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Today's Opinions

  • A VIEW from LICK SKILLET by Gerald Largen: Recent outrages require comment & criticism

    Kind reader, we are not unaware of the fact that since the beginning of the new year we have failed to follow our usual pattern of choice of subject matter upon which to write these weekly columns.
    From the inception of these columns we have tried, and generally been successful in writing about several different fields.
    These have included history, biography, reminiscences, travel, gastronomy, gardening, tributes — both current and post mortem, law, philosophy and politics.

  • Teachers deserve even more than we now give them

    Our economy is in shambles, health care costs are deplorable, the energy crisis threatens our way of life, and  rhetoric between political parties has reached far beyond the point of rational civility.
    So, what are our priorities? It has been suggested that we focus on taking away the bargaining rights of our teachers.

  • Don't let D.C. politicians cut public TV funds

    It seems that Washington politicans like to keep the public in the dark about what they’ve been up to.
    It seems the news media must agree with them because the only news media I’ve seen this story in was public TV. The politicians are now cutting funding for public TV.  
    In 1998 nearing the end of President Clinton’s administration, Washington politicians determined that the millionaires and billionaires didn’t have enough money and that the poor and working class had way too much.

  • With revolution, democracy may not be enough

    By CHARLES C. HAYNES
    The revolutions sweeping across Northern Africa and the Middle East could mark the beginning of a historic advance for democratic freedom — ranking in significance with such milestones of liberty as the American Revolution of 1776 and the disintegration of the Soviet Union in 1991.
    Or these upheavals could end with one tyranny replacing another, as happened after the French Revolution of 1789 and may yet occur in post-Soviet Russia.

  • LOOSELEAF LAUREATE: Views from on high — and down under

    When the group I sometimes hike with decided to take on a 10-mile hike at Cumberland Gap National Historic Park, I hesitated.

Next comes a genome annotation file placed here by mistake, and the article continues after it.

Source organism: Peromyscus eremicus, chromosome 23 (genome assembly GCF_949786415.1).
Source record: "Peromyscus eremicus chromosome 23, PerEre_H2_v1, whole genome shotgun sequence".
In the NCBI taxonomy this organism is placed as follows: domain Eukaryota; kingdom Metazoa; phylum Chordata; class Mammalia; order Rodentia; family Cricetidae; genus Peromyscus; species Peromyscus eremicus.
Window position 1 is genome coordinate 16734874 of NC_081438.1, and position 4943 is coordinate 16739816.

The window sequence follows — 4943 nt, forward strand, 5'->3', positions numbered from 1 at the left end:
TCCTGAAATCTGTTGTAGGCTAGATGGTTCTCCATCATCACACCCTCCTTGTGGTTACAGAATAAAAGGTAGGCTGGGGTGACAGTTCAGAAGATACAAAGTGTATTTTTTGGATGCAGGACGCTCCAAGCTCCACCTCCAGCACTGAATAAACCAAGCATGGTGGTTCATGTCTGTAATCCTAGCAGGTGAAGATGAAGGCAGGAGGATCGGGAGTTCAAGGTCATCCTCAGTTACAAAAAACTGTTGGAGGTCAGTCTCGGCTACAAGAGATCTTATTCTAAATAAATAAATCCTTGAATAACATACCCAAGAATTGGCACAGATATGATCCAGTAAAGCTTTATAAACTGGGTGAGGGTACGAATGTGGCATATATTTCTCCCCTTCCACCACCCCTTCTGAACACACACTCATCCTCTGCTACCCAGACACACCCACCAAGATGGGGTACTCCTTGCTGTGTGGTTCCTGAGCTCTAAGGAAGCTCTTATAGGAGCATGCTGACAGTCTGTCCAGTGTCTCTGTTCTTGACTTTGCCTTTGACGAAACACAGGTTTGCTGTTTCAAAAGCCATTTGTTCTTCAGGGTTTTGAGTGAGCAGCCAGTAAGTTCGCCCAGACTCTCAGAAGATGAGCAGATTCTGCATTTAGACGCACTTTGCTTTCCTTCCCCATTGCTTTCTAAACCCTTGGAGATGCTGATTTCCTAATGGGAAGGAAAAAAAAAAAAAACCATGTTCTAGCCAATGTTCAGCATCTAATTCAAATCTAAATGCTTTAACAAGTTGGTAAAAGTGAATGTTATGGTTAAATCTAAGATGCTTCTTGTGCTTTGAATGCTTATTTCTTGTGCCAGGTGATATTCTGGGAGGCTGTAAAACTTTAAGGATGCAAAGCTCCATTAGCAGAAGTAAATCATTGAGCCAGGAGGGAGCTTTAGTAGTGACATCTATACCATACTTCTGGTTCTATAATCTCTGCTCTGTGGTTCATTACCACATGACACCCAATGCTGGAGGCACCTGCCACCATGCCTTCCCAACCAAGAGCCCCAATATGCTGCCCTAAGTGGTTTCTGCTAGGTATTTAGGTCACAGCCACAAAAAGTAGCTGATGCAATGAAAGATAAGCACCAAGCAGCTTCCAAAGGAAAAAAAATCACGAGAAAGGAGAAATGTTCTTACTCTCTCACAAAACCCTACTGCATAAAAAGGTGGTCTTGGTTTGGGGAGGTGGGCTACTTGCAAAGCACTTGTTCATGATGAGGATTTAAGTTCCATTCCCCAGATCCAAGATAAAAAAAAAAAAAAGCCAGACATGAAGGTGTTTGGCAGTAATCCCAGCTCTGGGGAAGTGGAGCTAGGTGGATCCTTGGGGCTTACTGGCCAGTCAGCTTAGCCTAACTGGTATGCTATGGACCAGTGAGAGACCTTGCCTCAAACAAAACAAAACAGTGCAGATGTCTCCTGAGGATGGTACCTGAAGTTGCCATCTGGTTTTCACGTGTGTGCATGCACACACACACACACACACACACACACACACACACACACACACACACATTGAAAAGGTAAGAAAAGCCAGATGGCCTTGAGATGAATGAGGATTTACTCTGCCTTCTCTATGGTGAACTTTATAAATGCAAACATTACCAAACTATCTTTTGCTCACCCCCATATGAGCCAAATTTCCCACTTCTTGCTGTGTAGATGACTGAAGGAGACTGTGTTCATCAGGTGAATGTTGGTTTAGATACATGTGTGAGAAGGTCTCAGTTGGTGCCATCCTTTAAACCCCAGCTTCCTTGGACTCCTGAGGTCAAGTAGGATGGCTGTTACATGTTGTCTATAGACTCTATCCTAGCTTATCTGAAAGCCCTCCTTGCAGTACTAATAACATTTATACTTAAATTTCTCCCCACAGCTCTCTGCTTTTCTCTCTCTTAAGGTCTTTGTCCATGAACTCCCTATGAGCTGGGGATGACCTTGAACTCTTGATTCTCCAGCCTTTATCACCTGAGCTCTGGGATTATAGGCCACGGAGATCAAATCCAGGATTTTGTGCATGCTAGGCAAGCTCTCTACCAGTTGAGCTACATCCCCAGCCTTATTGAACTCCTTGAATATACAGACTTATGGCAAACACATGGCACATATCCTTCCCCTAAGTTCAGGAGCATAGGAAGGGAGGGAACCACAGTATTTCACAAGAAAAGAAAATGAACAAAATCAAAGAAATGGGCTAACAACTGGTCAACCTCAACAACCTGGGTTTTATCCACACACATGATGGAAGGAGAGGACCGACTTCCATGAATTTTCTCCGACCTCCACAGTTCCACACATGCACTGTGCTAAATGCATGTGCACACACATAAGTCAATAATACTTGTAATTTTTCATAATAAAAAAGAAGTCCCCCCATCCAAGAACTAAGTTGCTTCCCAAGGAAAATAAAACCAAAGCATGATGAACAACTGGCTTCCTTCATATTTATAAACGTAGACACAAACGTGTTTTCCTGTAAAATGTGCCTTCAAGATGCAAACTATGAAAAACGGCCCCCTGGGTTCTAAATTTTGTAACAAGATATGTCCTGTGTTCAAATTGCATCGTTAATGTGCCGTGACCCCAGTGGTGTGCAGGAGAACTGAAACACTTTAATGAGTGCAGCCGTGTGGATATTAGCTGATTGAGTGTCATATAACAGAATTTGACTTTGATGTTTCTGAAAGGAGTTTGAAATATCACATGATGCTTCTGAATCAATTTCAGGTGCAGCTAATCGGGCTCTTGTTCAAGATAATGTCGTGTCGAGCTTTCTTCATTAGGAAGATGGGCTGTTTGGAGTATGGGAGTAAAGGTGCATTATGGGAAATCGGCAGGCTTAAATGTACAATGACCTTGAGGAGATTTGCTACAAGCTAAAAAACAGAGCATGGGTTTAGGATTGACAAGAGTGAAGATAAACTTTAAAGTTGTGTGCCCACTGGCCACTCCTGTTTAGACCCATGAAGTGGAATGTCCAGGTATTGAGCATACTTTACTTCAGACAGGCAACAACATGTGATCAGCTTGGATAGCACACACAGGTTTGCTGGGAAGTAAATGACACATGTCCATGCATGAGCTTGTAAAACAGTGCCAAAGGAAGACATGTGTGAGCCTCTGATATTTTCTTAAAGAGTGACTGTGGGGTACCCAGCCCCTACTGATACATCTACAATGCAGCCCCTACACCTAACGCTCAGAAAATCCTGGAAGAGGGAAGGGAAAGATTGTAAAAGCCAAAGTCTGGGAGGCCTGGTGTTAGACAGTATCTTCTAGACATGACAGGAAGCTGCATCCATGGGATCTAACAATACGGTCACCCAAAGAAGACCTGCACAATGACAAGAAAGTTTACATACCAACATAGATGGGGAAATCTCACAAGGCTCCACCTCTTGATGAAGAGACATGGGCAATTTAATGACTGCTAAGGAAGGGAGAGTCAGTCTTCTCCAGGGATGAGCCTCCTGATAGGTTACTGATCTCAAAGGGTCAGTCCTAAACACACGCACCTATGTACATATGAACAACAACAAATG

Ten miles is a long hike, and the long climb to the White Rocks and Sand Cave also is listed as strenuous.

    I was well aware of this fact.

    I had done this hike several times as a much younger woman when I lived on the edge of the park.

    I also knew the beauty that lay ahead.

    And so, last Saturday, I went with about a dozen other hardy hikers and began the 1,655-foot climb.

  • Impressions: Icky stuff is actually sign of good stuff to come

    SPLAT!
    It was yucky.
    Some sort of great big bug committed suicide on my windshield as I was driving home from a meeting at our newspaper in Campbell County Friday afternoon.
    I won’t go into all the gory details, but what remained of the insect left green, yellow and reddish-purple juices streaming down the glass and onto the hood.
    To be honest, I don’t know how that much liquid a bug can hold, but this one must have been a beaut.
    The darned thing’s remains pretty much turned my stomach.

  • Big-business pigeons have returned to roost

    To all you voters, especially teachers, who thought it was so wonderful to put the Republicans back in control, it looks as though your pigeons have come home to roost.
    They are already in the process of dismantling health-care reform and are going after Social Security and Medicare next.
    All so that companies like United Healthcare and the drug manufacturers can continue to reap their obscene profits and contribute more heavily to the Republican campaign coffers.

  • Writer: It’s about time union thugs are reigned in

    After spending decades at the mercy of teachers’ unions, parents and taxpayers in state after state are finally taking a hard look at what they’ve been getting for their “investment” in education and deciding that it’s time for real change.  
    Not surprisingly, those who benefit from the cozy relationship between the unions and Democratic politicians are furious with the upstart Tea partiers and the new Republican legislators who have the nerve to actually represent their constituents by turning their campaign promises into action.